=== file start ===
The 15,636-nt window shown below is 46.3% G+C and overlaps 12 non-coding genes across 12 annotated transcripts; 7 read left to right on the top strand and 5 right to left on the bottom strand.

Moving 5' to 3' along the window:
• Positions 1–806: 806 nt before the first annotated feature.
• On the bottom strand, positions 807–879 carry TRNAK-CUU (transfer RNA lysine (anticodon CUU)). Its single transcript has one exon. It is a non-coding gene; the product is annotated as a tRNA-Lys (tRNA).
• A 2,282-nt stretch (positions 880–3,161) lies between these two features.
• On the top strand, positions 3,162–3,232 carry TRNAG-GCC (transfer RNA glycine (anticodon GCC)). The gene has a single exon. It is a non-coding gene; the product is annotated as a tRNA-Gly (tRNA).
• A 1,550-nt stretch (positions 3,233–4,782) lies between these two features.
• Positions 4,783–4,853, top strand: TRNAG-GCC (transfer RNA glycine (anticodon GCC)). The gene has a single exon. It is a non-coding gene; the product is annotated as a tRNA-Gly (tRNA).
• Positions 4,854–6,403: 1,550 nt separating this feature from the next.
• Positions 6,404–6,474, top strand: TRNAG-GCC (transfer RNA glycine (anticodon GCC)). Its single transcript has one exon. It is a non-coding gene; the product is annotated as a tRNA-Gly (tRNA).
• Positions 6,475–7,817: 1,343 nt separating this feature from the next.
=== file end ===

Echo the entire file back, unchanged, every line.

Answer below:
The 15,636-nt window shown below is 46.3% G+C and overlaps 12 non-coding genes across 12 annotated transcripts; 7 read left to right on the top strand and 5 right to left on the bottom strand.

Moving 5' to 3' along the window:
• Positions 1–806: 806 nt before the first annotated feature.
• On the bottom strand, positions 807–879 carry TRNAK-CUU (transfer RNA lysine (anticodon CUU)). Its single transcript has one exon. It is a non-coding gene; the product is annotated as a tRNA-Lys (tRNA).
• A 2,282-nt stretch (positions 880–3,161) lies between these two features.
• On the top strand, positions 3,162–3,232 carry TRNAG-GCC (transfer RNA glycine (anticodon GCC)). The gene has a single exon. It is a non-coding gene; the product is annotated as a tRNA-Gly (tRNA).
• A 1,550-nt stretch (positions 3,233–4,782) lies between these two features.
• Positions 4,783–4,853, top strand: TRNAG-GCC (transfer RNA glycine (anticodon GCC)). The gene has a single exon. It is a non-coding gene; the product is annotated as a tRNA-Gly (tRNA).
• Positions 4,854–6,403: 1,550 nt separating this feature from the next.
• Positions 6,404–6,474, top strand: TRNAG-GCC (transfer RNA glycine (anticodon GCC)). Its single transcript has one exon. It is a non-coding gene; the product is annotated as a tRNA-Gly (tRNA).
• Positions 6,475–7,817: 1,343 nt separating this feature from the next.